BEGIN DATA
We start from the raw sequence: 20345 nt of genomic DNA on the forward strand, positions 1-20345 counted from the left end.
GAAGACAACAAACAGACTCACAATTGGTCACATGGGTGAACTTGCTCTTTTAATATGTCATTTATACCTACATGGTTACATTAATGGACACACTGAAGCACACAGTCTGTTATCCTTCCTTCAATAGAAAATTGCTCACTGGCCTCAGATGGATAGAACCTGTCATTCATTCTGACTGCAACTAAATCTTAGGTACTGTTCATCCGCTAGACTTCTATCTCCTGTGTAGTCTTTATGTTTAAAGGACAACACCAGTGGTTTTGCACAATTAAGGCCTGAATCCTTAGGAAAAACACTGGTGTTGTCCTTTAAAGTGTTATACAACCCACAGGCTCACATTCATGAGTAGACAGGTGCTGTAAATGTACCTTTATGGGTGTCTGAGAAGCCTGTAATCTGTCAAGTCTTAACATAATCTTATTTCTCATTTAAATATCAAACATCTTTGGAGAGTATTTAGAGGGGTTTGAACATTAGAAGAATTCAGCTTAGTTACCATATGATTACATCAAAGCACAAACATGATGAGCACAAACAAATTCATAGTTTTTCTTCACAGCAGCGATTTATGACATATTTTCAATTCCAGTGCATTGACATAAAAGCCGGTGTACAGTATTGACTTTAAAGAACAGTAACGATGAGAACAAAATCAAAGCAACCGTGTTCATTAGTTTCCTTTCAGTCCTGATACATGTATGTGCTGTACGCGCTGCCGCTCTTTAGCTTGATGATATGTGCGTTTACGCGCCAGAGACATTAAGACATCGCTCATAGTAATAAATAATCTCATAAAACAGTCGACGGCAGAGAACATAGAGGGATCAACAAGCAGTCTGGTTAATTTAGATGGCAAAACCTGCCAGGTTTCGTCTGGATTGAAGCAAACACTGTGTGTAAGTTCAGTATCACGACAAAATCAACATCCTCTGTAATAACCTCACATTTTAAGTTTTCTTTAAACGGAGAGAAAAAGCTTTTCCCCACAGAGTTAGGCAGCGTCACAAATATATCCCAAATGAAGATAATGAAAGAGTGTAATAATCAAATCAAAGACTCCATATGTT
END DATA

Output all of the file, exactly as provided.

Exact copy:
We start from the raw sequence: 20345 nt of genomic DNA on the forward strand, positions 1-20345 counted from the left end.
GAAGACAACAAACAGACTCACAATTGGTCACATGGGTGAACTTGCTCTTTTAATATGTCATTTATACCTACATGGTTACATTAATGGACACACTGAAGCACACAGTCTGTTATCCTTCCTTCAATAGAAAATTGCTCACTGGCCTCAGATGGATAGAACCTGTCATTCATTCTGACTGCAACTAAATCTTAGGTACTGTTCATCCGCTAGACTTCTATCTCCTGTGTAGTCTTTATGTTTAAAGGACAACACCAGTGGTTTTGCACAATTAAGGCCTGAATCCTTAGGAAAAACACTGGTGTTGTCCTTTAAAGTGTTATACAACCCACAGGCTCACATTCATGAGTAGACAGGTGCTGTAAATGTACCTTTATGGGTGTCTGAGAAGCCTGTAATCTGTCAAGTCTTAACATAATCTTATTTCTCATTTAAATATCAAACATCTTTGGAGAGTATTTAGAGGGGTTTGAACATTAGAAGAATTCAGCTTAGTTACCATATGATTACATCAAAGCACAAACATGATGAGCACAAACAAATTCATAGTTTTTCTTCACAGCAGCGATTTATGACATATTTTCAATTCCAGTGCATTGACATAAAAGCCGGTGTACAGTATTGACTTTAAAGAACAGTAACGATGAGAACAAAATCAAAGCAACCGTGTTCATTAGTTTCCTTTCAGTCCTGATACATGTATGTGCTGTACGCGCTGCCGCTCTTTAGCTTGATGATATGTGCGTTTACGCGCCAGAGACATTAAGACATCGCTCATAGTAATAAATAATCTCATAAAACAGTCGACGGCAGAGAACATAGAGGGATCAACAAGCAGTCTGGTTAATTTAGATGGCAAAACCTGCCAGGTTTCGTCTGGATTGAAGCAAACACTGTGTGTAAGTTCAGTATCACGACAAAATCAACATCCTCTGTAATAACCTCACATTTTAAGTTTTCTTTAAACGGAGAGAAAAAGCTTTTCCCCACAGAGTTAGGCAGCGTCACAAATATATCCCAAATGAAGATAATGAAAGAGTGTAATAATCAAATCAAAGACTCCATATGTT